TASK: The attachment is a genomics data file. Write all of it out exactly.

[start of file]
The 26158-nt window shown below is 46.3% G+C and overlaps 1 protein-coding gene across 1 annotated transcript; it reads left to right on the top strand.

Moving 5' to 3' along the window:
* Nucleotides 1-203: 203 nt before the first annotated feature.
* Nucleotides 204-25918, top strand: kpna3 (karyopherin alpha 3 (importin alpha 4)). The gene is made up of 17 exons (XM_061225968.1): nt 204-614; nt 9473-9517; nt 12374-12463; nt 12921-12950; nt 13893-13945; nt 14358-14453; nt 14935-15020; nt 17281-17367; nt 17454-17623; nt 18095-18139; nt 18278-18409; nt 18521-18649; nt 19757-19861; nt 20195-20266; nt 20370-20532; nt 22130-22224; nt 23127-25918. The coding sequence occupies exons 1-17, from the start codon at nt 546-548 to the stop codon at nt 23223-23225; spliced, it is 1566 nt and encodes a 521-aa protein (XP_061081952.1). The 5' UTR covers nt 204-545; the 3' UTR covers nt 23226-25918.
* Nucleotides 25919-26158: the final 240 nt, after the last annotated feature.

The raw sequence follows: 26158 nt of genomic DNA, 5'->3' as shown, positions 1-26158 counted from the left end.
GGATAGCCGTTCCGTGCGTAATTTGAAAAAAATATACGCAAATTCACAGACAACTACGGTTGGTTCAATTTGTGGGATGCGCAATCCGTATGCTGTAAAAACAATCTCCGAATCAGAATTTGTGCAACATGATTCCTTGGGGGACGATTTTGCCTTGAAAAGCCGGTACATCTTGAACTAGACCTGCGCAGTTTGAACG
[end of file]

The 26158-nt window shown below is 46.3% G+C and overlaps 1 protein-coding gene across 1 annotated transcript; it reads left to right on the top strand.

Moving 5' to 3' along the window:
* Nucleotides 1-203: 203 nt before the first annotated feature.
* Nucleotides 204-25918, top strand: kpna3 (karyopherin alpha 3 (importin alpha 4)). The gene is made up of 17 exons (XM_061225968.1): nt 204-614; nt 9473-9517; nt 12374-12463; nt 12921-12950; nt 13893-13945; nt 14358-14453; nt 14935-15020; nt 17281-17367; nt 17454-17623; nt 18095-18139; nt 18278-18409; nt 18521-18649; nt 19757-19861; nt 20195-20266; nt 20370-20532; nt 22130-22224; nt 23127-25918. The coding sequence occupies exons 1-17, from the start codon at nt 546-548 to the stop codon at nt 23223-23225; spliced, it is 1566 nt and encodes a 521-aa protein (XP_061081952.1). The 5' UTR covers nt 204-545; the 3' UTR covers nt 23226-25918.
* Nucleotides 25919-26158: the final 240 nt, after the last annotated feature.

The raw sequence follows: 26158 nt of genomic DNA, 5'->3' as shown, positions 1-26158 counted from the left end.
GGATAGCCGTTCCGTGCGTAATTTGAAAAAAATATACGCAAATTCACAGACAACTACGGTTGGTTCAATTTGTGGGATGCGCAATCCGTATGCTGTAAAAACAATCTCCGAATCAGAATTTGTGCAACATGATTCCTTGGGGGACGATTTTGCCTTGAAAAGCCGGTACATCTTGAACTAGACCTGCGCAGTTTGAACG